Intruding into our easy friendship came the idea that I should drop a step back and start following him, that I should lay aside my goals and dreams and replace them with his, and that I should suppress my natural tendency towards critical thought and assertive action in order to make sure that he always came out on top. While introducing the element of hierarchy into our heretofore cooperative partnership seemed unnatural, I felt that it was the right thing for me to embrace as a Christian wife. Despite my husband’s protests that this is not why he had married me, I felt that I should live out my created purpose as a woman to be his “helper.”

Much of my confusion came from the way I had always heard the story told of why God made Eve. Looking back on the story from this side of the fall, I assumed that a “helper” is someone of inferior social status who exists for the purposes of someone higher up a chain of command. In a world of hierarchical pecking-orders, it was hard to imagine a working relationship without clearly delineated and regularly exerted indicators of who is in charge. But leaving behind these social assumptions and looking with fresh eyes at how Genesis 2 tells the story of husband and wife, I now see a refreshingly different sort of relationship from the one I had pictured.

4 This is the account of the heavens and the earth when they were created, when the LORD God made the earth and the heavens. 5 Now no shrub had yet appeared on the earth and no plant had yet sprung up, for the LORD God had not sent rain on the earth and there was no one to work the ground, 6 but streams came up from the earth and watered the whole surface of the ground. 7 Then the LORD God formed a man from the dust of the ground and breathed into his nostrils the breath of life, and the man became a living being.
15 The LORD God took the man and put him in the Garden of Eden to work it and take care of it.

Long before the lack of a helper suitable for the man comes up in our story, the Bible points out that there was no helper suitable for the ground. God had created the earth and the heavens, but without someone capable of taking care of the ground, there wasn’t much point in planting a garden. So out of the substance that was in need of help, God created a man. From within this telling of the story (which obviously does not encompass the whole range of God’s purposes for humanity), the man’s primary created purpose in being made was to meet the earth’s need for a “helper,” someone who would enable it to fulfill its created purpose and to maximize its full creative potential.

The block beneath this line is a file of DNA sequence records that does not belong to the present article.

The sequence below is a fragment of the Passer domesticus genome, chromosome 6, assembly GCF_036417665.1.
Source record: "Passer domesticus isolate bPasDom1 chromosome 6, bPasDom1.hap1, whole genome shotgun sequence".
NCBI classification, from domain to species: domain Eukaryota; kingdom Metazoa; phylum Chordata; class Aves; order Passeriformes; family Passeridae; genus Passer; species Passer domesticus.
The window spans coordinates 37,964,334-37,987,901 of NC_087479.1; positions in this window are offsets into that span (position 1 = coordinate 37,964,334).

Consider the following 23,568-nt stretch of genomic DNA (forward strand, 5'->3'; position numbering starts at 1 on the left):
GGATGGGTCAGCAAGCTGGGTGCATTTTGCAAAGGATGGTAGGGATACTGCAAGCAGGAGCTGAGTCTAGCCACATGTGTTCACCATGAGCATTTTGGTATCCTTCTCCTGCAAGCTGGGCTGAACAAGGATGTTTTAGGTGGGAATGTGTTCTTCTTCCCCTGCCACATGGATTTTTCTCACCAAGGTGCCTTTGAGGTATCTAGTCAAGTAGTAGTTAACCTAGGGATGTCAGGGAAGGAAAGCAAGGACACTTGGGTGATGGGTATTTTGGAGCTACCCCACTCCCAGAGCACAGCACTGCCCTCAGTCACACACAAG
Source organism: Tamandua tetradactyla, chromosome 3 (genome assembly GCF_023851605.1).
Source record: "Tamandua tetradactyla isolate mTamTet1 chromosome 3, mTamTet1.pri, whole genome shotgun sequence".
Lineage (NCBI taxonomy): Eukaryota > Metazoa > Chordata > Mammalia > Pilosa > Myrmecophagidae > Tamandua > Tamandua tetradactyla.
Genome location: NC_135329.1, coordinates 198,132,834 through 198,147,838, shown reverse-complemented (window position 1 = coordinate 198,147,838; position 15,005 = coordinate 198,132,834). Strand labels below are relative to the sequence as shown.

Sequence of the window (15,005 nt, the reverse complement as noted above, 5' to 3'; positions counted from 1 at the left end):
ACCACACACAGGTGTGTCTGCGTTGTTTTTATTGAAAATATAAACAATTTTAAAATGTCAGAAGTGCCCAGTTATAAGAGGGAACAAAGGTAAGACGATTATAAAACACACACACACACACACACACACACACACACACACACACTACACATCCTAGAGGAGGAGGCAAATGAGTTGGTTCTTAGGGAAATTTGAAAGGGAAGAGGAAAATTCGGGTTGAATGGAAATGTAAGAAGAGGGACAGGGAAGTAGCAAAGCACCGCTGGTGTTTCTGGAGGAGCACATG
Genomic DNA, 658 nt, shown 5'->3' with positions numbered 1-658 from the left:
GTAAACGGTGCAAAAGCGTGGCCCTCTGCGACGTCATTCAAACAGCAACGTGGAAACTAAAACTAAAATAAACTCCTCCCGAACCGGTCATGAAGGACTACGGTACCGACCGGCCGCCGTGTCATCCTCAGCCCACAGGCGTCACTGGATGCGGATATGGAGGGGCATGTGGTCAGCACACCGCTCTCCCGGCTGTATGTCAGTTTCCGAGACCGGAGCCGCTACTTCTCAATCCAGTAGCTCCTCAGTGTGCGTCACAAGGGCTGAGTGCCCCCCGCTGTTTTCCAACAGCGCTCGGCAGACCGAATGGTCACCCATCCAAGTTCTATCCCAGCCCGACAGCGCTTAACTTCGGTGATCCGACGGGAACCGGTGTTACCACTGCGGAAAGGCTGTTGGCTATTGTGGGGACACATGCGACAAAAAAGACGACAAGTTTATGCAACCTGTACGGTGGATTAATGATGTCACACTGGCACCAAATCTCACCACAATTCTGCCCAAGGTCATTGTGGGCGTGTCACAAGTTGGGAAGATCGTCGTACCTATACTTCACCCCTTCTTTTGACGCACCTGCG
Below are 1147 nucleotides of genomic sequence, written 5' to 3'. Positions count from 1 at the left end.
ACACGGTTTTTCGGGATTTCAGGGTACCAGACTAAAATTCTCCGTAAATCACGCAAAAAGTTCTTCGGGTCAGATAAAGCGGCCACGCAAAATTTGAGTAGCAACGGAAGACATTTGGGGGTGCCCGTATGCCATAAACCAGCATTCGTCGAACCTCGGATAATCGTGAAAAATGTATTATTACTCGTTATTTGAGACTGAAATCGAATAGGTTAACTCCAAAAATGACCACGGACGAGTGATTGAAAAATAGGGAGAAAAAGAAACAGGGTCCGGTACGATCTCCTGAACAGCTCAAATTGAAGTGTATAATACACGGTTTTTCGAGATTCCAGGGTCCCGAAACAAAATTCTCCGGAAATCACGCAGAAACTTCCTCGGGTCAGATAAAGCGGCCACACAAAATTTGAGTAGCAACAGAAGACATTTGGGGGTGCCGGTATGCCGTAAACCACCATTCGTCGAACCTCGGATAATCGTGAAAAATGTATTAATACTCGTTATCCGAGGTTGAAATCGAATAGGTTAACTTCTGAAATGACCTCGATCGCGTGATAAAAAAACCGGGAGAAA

18 The LORD God said, “It is not good for the man to be alone. I will make a helper suitable for him.” 19 Now the LORD God had formed out of the ground all the wild animals and all the birds in the sky. He brought them to the man to see what he would name them; and whatever the man called each living creature, that was its name. 20 So the man gave names to all the livestock, the birds in the sky and all the wild animals. But for Adam no suitable helper was found. 21 So the LORD God caused the man to fall into a deep sleep; and while he was sleeping, he took one of the man’s ribs and then closed up the place with flesh.

Similarly, within this telling of the story, the woman’s created purpose was to meet the man’s need for a “helper.” Though the nature of the man’s need was quite different from that of the earth’s, God’s manner of meeting it was surprisingly similar. First He took the man through an interactive learning task to help him discover his need for himself. The man exercised his authority over the animals by determining what they would be called, in a sense assigning them an identity. But as he set about his work, a realization about himself began to dawn. All these other creatures formed from the earth had two versions of themselves. In fact, it was through this diversity that they were each able to fulfill their calling to be fruitful and multiply. Where was his “other?”

So just as God had done for the earth, He completed what was lacking in the man by creating a helper from the very substance that needed help. From the man’s wounded side emerged a version of him more beautifully capable than anything he could have imagined. The word used to describe what she would be to her husband (ezer) is the same word used throughout the Old Testament to describe what God is to His people: a helper or ally (for more on this see Carolyn Custis James’ insightful book Half the Church). She would come to his aid in shouldering along with him the enormous task of governing the rest of creation and of filling the earth with more little images of themselves (and of God).

23 The man said, “This is now bone of my bones and flesh of my flesh; she shall be called ‘woman,’ for she was taken out of man.” 24 That is why a man leaves his father and mother and is united to his wife, and they become one flesh. 25 Adam and his wife were both naked, and they felt no shame.
Genesis 2:4-25

And waking from his death-like sleep, Adam recognized just what a gift he had been given. This wasn’t another animal to rule or govern—her being was of the same substance and nature as his. He acknowledged her equality with himself in what he called her, embracing her as a treasure worth letting go of everything else (including parents) to gain.